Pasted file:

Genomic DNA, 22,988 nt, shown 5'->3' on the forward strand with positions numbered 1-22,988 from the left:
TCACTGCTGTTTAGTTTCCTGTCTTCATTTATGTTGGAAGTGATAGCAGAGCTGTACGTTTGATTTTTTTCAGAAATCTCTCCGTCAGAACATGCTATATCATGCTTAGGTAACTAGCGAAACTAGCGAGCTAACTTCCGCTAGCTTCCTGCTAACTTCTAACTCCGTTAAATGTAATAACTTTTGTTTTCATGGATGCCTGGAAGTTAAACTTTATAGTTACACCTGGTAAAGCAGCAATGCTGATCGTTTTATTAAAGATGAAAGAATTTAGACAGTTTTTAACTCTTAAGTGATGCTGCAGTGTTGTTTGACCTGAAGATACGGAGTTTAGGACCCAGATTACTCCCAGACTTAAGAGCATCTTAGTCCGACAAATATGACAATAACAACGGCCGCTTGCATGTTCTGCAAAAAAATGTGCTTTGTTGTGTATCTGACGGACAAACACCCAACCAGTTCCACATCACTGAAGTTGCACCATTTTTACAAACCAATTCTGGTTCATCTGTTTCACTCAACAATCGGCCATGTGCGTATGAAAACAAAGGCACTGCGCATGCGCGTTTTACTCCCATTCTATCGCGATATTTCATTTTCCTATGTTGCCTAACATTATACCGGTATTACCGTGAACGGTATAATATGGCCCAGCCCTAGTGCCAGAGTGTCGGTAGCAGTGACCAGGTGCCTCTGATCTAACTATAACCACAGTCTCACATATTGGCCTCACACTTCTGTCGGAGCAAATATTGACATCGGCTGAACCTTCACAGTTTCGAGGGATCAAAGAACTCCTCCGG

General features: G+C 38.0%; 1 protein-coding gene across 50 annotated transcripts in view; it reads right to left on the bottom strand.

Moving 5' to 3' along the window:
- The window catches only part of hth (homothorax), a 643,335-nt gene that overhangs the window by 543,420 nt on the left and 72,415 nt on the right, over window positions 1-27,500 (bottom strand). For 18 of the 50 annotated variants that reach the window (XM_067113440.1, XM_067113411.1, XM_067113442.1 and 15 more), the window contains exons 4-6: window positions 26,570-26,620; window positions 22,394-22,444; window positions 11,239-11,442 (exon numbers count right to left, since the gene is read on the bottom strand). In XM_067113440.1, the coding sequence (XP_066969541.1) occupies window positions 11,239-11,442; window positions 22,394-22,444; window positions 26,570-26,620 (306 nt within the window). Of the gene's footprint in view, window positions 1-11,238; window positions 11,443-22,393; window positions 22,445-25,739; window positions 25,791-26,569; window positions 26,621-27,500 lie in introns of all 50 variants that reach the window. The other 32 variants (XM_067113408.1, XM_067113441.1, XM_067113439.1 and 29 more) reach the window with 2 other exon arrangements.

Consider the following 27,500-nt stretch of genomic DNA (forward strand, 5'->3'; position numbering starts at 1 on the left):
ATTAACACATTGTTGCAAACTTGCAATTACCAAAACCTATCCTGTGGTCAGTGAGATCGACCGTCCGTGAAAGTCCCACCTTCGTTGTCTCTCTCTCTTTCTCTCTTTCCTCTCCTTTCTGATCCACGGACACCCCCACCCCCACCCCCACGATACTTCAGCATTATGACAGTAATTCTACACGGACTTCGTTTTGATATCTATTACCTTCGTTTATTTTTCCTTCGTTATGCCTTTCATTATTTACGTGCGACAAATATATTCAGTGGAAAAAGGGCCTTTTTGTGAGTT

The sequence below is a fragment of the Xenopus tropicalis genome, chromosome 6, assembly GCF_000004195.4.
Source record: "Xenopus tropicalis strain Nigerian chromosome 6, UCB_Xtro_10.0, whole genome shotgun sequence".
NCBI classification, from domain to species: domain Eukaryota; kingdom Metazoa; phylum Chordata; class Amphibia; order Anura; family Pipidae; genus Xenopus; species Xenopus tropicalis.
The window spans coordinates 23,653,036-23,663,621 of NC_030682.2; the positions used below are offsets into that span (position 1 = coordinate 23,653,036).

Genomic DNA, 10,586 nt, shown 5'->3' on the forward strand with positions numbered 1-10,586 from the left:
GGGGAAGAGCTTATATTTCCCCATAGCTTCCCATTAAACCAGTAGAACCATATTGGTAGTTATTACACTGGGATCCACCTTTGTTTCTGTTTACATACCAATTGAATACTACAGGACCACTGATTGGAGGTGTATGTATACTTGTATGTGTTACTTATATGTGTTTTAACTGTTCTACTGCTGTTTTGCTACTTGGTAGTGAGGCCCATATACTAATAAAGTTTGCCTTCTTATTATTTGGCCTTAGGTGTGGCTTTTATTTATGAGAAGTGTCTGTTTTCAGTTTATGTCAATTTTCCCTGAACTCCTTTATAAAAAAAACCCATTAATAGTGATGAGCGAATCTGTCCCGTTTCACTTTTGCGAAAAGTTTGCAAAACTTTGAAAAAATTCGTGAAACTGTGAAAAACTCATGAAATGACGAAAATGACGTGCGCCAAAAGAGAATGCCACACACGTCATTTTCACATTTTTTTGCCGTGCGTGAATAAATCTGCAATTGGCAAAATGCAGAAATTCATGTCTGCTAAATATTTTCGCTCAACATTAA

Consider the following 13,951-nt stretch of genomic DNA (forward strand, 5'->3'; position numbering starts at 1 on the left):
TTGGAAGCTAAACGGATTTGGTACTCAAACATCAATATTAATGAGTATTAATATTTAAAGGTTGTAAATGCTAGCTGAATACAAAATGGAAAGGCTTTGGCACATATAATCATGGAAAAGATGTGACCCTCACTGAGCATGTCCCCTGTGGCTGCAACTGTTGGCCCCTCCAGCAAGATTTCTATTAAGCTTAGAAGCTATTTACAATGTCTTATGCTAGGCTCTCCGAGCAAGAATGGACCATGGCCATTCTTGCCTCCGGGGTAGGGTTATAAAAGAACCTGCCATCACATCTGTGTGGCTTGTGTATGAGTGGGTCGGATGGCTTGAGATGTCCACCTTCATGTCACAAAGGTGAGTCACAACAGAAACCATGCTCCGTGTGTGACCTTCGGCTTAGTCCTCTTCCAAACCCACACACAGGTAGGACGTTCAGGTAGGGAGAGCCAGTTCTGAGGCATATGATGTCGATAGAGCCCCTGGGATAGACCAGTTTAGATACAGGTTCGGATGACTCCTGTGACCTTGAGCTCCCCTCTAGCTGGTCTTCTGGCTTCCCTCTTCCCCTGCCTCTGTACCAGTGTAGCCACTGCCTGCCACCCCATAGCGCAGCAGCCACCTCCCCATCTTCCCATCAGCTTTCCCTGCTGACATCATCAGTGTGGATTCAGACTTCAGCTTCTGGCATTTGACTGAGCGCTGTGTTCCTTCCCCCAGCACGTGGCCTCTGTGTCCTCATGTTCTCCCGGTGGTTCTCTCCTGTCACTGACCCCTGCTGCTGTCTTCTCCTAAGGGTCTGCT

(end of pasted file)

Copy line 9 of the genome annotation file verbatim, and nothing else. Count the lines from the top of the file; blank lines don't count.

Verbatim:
Source record: "Xenopus tropicalis strain Nigerian chromosome 6, UCB_Xtro_10.0, whole genome shotgun sequence".